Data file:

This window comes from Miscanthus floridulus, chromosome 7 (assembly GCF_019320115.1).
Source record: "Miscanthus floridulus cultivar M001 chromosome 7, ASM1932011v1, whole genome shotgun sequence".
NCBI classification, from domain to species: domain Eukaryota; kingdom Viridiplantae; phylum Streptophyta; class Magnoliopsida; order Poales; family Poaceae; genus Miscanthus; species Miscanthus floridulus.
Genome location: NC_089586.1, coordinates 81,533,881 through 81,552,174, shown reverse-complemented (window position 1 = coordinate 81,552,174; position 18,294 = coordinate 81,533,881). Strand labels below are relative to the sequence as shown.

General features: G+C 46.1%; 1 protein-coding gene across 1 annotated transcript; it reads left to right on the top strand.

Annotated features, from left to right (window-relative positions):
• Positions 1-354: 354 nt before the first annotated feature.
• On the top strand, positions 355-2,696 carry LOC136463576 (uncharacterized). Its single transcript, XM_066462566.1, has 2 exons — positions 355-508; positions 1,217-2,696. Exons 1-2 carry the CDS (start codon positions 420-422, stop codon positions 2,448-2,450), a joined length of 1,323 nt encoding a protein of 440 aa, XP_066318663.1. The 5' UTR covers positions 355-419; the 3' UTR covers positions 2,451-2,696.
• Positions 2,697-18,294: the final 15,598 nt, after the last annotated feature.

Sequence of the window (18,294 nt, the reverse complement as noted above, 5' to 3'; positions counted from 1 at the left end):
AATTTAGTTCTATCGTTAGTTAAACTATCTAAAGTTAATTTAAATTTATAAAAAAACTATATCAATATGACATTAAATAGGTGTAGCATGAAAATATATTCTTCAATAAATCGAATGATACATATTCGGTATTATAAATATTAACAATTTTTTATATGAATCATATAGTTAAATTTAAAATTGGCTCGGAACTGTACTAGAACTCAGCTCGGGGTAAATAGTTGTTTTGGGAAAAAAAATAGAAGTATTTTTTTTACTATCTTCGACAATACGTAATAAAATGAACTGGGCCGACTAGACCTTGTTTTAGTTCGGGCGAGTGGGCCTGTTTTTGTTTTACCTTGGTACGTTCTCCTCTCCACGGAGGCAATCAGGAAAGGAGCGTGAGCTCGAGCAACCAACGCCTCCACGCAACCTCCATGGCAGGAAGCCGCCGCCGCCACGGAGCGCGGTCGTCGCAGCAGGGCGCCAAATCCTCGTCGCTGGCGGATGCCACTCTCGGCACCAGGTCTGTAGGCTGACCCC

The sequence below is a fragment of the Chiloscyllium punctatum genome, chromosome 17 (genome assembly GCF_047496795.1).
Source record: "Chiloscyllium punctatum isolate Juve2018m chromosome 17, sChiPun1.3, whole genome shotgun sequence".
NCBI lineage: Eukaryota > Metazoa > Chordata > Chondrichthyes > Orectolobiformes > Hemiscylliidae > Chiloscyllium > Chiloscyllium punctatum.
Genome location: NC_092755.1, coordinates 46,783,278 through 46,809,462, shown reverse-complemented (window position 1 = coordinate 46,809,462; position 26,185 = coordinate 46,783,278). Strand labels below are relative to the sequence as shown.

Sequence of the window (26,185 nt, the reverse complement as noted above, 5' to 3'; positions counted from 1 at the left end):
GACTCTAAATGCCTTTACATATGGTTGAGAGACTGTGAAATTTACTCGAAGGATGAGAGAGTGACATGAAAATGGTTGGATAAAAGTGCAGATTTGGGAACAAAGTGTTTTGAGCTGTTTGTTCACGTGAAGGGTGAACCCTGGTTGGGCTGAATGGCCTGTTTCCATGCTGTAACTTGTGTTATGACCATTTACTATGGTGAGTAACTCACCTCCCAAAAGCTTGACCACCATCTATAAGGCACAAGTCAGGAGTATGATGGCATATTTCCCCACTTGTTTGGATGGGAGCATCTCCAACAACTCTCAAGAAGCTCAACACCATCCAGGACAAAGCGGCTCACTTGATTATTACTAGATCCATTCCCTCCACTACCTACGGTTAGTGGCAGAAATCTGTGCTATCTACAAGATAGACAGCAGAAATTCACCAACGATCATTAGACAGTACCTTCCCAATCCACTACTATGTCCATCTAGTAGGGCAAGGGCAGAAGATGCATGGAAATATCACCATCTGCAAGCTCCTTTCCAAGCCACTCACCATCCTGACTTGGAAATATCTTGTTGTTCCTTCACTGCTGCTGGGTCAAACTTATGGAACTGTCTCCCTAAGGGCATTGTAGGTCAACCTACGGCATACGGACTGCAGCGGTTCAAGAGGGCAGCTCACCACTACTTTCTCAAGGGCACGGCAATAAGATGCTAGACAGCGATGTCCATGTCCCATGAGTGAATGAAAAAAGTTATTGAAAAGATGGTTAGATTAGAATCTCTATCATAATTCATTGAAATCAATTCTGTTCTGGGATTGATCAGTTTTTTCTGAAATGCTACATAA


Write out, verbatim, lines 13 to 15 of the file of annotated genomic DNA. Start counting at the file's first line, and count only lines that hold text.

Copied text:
Source record: "Chiloscyllium punctatum isolate Juve2018m chromosome 17, sChiPun1.3, whole genome shotgun sequence".
NCBI lineage: Eukaryota > Metazoa > Chordata > Chondrichthyes > Orectolobiformes > Hemiscylliidae > Chiloscyllium > Chiloscyllium punctatum.
Genome location: NC_092755.1, coordinates 46,783,278 through 46,809,462, shown reverse-complemented (window position 1 = coordinate 46,809,462; position 26,185 = coordinate 46,783,278). Strand labels below are relative to the sequence as shown.